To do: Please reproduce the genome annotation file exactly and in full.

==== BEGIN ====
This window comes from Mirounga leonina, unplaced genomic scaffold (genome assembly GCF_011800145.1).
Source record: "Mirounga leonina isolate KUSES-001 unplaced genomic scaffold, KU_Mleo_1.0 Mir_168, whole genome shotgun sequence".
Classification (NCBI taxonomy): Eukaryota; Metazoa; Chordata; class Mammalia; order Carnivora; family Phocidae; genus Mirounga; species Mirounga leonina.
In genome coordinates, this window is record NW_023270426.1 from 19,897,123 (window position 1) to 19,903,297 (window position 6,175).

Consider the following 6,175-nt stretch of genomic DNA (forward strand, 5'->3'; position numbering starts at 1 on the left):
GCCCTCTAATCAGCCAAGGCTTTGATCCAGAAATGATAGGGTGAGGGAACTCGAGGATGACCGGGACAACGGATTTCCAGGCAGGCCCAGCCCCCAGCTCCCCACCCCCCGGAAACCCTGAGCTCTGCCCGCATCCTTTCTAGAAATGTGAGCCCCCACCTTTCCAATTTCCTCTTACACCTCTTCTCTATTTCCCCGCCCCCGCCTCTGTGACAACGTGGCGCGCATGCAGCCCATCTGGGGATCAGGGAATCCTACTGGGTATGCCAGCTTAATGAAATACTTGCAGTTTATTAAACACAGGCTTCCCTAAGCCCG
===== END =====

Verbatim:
This window comes from Mirounga leonina, unplaced genomic scaffold (genome assembly GCF_011800145.1).
Source record: "Mirounga leonina isolate KUSES-001 unplaced genomic scaffold, KU_Mleo_1.0 Mir_168, whole genome shotgun sequence".
Classification (NCBI taxonomy): Eukaryota; Metazoa; Chordata; class Mammalia; order Carnivora; family Phocidae; genus Mirounga; species Mirounga leonina.
In genome coordinates, this window is record NW_023270426.1 from 19,897,123 (window position 1) to 19,903,297 (window position 6,175).

Consider the following 6,175-nt stretch of genomic DNA (forward strand, 5'->3'; position numbering starts at 1 on the left):
GCCCTCTAATCAGCCAAGGCTTTGATCCAGAAATGATAGGGTGAGGGAACTCGAGGATGACCGGGACAACGGATTTCCAGGCAGGCCCAGCCCCCAGCTCCCCACCCCCCGGAAACCCTGAGCTCTGCCCGCATCCTTTCTAGAAATGTGAGCCCCCACCTTTCCAATTTCCTCTTACACCTCTTCTCTATTTCCCCGCCCCCGCCTCTGTGACAACGTGGCGCGCATGCAGCCCATCTGGGGATCAGGGAATCCTACTGGGTATGCCAGCTTAATGAAATACTTGCAGTTTATTAAACACAGGCTTCCCTAAGCCCG